In a multivariate analysis, a 2-fold increase in MTCP1 expression lost strong association with reduced PFS while adjusting for additional predictors for reduced PFS in these chemoimmunotherapy trials (Zap-70 methylation, high-risk cytogenetics, sex, WBC). This result implicates MTCP1 as a factor with considerable influence on the CLL disease course; yet it may not act as the fundamental driving element, which is not entirely surprising considering the abundance of evidence conferring the significant relationship between CLL outcomes and these other high-risk factors. Even so, revealing mechanisms supporting MTCP1 upregulation in CLL may provide meaningful insight to the overall pathogenesis of this disease. Similar to studies evaluating TCL1 in CLL43,44,45, the apparent inter-patient variability suggests multiple factors likely contribute to dysregulation of MTCP1 expression; where loss of microRNA-mediated negative regulation or MTCP1 upregulation via stimulating signals from the tumor microenvironment are primary candidates for further evaluation. Likewise, exploring BCR-induced kinase cascades, with particular attention given toward the role for PKC-β46, may facilitate understanding of the upstream mechanisms upregulating and activating MTCP1 in CLL. Other mechanisms supporting MTCP1 upregulation, such as loss of epigenetic control or evasion of X chromosome inactivation (although we observed an even male:female distribution between MTCP1 expression quartiles) serve as additional unexplored means facilitating MTCP1 upregulation in CLL. In addition, exploration of this gene in other diseases such as acute myeloid leukemia (AML) might be considered based upon the recent identification of a t(X;17)(q28;q21) rearrangement resulting in a KANSL1-MTCP1 fusion gene in an AML patient47.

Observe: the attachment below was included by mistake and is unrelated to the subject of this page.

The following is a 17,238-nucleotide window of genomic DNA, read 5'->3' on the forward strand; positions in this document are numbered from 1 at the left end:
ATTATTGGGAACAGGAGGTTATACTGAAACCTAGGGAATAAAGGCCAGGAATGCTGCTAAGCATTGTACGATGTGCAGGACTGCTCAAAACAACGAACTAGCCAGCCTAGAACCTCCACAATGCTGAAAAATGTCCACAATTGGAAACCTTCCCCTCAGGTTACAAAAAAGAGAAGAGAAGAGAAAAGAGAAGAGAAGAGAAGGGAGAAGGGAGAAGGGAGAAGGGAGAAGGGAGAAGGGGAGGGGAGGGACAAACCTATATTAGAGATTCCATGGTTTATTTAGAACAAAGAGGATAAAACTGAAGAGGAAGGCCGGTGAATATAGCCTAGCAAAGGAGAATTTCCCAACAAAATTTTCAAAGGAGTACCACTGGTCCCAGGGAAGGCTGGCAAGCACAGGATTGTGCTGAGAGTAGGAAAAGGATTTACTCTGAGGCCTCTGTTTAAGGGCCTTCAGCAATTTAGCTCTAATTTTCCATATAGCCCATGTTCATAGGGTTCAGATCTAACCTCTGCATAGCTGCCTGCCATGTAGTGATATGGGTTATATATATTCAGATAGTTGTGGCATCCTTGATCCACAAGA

Supporting the notion that MTCP1 expression beyond basal levels is advantageous for leukemogenic B cells, screening a large cohort of suspected CLL cases revealed seven additional Xq28 rearrangements with unexplored relevance; two with a translocation at the 12q32 site, one each involving 8q22 or 8q24.2 sites, and three joining unrecognized material with the Xq28 site. Microdeletions in the 12q32 site including the HOXC cluster and other adjacent genes results in significant disruption of normal cell function48,49,50, and amplification of the 8q22 site including EDD1 and GRHL2 genes, negative regulators of apoptosis, have been described in breast, pancreas, and lung cancer cells as a mechanism for evasion of death receptor-activated therapies51. The 8q24.2 region is a gene desert containing MYC enhancer elements and variations at this site are known to influence CLL52. Interestingly, the t(X;8)(q28;q24.2) case reported here was identified in a patient screened initially on the basis of suspected CLL which was later found to be DLBCL. Cytogenetic evaluation of this patient, a 59 y/o male, also identified a t(3;9)(q27;q32) rearrangement involving the BCL6 gene and a t(14;19)(q32.3;q13.2) rearrangement involving the BCL3 gene. This t(14;19) rearrangement, joining the BCL3 locus with IGH elements, occurs in DLBCL and other chronic lymphoproliferative disorders but is most frequently observed in CLL. However, t(14;19) CLL cases are often atypical with distinctive clinicopathologic and genetic features including younger age, aggressive clinical course, and association with trisomy 12, which was also present in this patient53,54. Translocation of the MTCP1 locus under MYC enhancer elements in this unusual case supports our finding that, while rare, genomic rearrangement events resulting in up-regulation of the MTCP1 gene may contribute to the transformative potential of the leukemic B cell and influence the overall trajectory of the resulting tumor burden. Juxtaposition of the MTCP1 gene locus with these additional sites is of considerable interest and further investigation will be required to fully describe their significance.